Not even Belichick could manage 2020 madness

COVID-19 came for the competitive fortunes of the New England Patriots, and not even Bill Belichick could overcome it. 

The legendary coach certainly tried. If you can lose a game 26-10 and be heralded for a masterful game plan, then this would be it. The man is a genius, even in defeat. 

New England was down eight regulars who opted out of the season and starting quarterback Cam Newton, who was placed on the COVID-19/reserve list last week. Yet, the Patriots kept it a three-point game into the middle of the fourth quarter against the reigning Super Bowl champion Kansas City Chiefs.

The Patriots might have won, except second-string quarterback Brian Hoyer completely imploded and third-string quarterback Jarrett Stidham, who was brought in to save the day, played like a third stringer. He wasn’t as bad as Hoyer, but he wasn’t Patrick Mahomes either. 

“Turned the ball over four times,” Belichick noted. “Had too many penalties.”

They also got some tough calls against them, including a quick whistle in what should have been a fumble/interception of Mahomes in the second quarter. 

New England Patriots head coach Bill Belichick walks off the field after falling 26-10 to the Kansas City Chiefs on Monday. (Jeff Roberson/AP)
New England Patriots head coach Bill Belichick walks off the field after falling 26-10 to the Kansas City Chiefs on Monday. (Jeff Roberson/AP)

NFL season starts tearing at the seams

Making matters worse, there was no certainty that the game would even be played. It was originally scheduled for Sunday, then moved to Monday. The Patriots didn’t travel to Kansas City until Monday morning, taking two planes to try to prevent a COVID-19 outbreak. 

This was like no week even Belichick, who has been in the league since 1975 and been a head coach in 404 regular-season games (275 of them victories), has seen.

This is the NFL in 2020, though. Or it’s about to be. After an offseason of relative calm and three weeks of almost perfect health and no disruptions, the league started tearing at the seams in the past week

Tennessee-Pittsburgh was postponed to a later date. New England-Kansas City was moved. New Orleans-Detroit was in flux until just hours before kickoff. Rosters across the league started losing players. 

None of it was significant as Newton being sidelined. The former league MVP had found a career reboot playing for Belichick and had helped temper the loss of future Hall of Fame quarterback Tom Brady. Yet once he was lost, so too, in all likelihood, were the Pats’ chances against the Chiefs.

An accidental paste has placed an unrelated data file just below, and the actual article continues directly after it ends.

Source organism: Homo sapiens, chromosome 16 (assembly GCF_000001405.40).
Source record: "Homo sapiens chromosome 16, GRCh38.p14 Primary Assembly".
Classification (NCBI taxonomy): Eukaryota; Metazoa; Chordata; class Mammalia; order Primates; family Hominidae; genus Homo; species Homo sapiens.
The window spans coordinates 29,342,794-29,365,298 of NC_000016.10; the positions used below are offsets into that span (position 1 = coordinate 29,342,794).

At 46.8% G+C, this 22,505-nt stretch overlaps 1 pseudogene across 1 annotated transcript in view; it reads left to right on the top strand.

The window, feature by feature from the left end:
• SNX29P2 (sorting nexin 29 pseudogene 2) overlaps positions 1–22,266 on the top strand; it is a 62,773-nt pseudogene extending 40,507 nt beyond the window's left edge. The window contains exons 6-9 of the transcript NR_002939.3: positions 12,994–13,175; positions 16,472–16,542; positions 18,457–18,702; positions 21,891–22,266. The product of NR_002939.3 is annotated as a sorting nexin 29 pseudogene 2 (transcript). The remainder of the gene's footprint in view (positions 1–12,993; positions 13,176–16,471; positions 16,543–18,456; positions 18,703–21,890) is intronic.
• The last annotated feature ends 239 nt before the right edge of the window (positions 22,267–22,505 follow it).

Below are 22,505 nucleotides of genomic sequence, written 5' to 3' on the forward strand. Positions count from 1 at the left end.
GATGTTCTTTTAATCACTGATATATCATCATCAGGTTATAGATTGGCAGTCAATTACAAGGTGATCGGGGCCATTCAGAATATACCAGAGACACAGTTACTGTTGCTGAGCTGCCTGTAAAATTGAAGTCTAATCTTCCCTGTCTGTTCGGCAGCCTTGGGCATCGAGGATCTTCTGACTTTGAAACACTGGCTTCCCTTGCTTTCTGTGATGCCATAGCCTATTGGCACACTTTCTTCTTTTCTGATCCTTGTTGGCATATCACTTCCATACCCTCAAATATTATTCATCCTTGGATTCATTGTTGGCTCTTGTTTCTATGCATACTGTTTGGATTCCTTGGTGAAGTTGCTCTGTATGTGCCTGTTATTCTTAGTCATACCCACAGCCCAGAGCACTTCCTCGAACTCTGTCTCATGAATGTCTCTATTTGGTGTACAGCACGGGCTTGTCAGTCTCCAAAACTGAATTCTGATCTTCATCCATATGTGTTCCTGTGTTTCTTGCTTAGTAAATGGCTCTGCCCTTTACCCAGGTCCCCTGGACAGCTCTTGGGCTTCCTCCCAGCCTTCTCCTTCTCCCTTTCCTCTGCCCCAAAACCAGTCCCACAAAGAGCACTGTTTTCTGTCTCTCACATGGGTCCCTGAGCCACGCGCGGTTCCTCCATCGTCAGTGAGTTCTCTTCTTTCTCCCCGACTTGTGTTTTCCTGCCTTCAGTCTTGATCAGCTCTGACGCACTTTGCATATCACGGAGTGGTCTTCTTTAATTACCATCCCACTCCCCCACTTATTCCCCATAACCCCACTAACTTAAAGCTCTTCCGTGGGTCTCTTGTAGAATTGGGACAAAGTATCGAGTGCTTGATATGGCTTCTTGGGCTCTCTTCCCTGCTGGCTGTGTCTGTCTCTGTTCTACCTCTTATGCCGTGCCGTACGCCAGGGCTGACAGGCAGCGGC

They tried, though. Belichick had a game plan to hold Mahomes in check, and his players delivered it. The Chiefs’ offense was held to just two touchdowns (none until the final minute of the third quarter) and two field goals.

Patriots’ quarterback play uncharacteristically bad

Meanwhile, Hoyer was supposed to game manage a run-based attack designed to grind clock and eventually score some points. Except Hoyer threw a pick, lost a fumble and was sacked twice, including a brutal one to end the first half that cost New England a likely field goal. He threw no touchdowns. 

Stidham, the second-year player out of Auburn, looked like someone who hadn’t gotten many practice reps (as third stringers tend to do). 

He had more fire than Hoyer (he threw a touchdown), but there were two picks (only one of which was his fault). The other, which bounced off the hands of Julian Edelman, turned into a pick-six for Kansas City. 

“It’s disappointing,” Belichick said. “We had some opportunities tonight, and we weren’t able to take advantage of them. The Chiefs have a good football team. You can’t give them those kinds of opportunities. We competed hard. We just didn’t make enough good plays.”

Belichick wore two masks during the game and kept them both on for his media session afterward. Even behind all that, he looked like an exhausted coach. Expect that to become the look of the season. Coaches who love to control everything don’t stand a chance against the coronavirus. The roster. The travel. The schedule. Nothing. 

If so much uncertainty, so many last-second changes, can leave Belichick flustered and frustrated, then imagine how most of these other guys will appear.

The NFL has about a million protocols and is doing about all it can to make this season work. It is extremely determined to play the games. But even if they are played, that doesn’t mean they are played like anyone expected. 

Newton vs. Mahomes was what America wanted and what Belichick wanted. Instead, it got one of the rarest sights in football … horrific quarterbacking by New England. 

Belichick can design the sharpest game plan, but if the simple stuff isn’t executed (for whatever the reason) then no amount of Super Bowl rings is going to save you.

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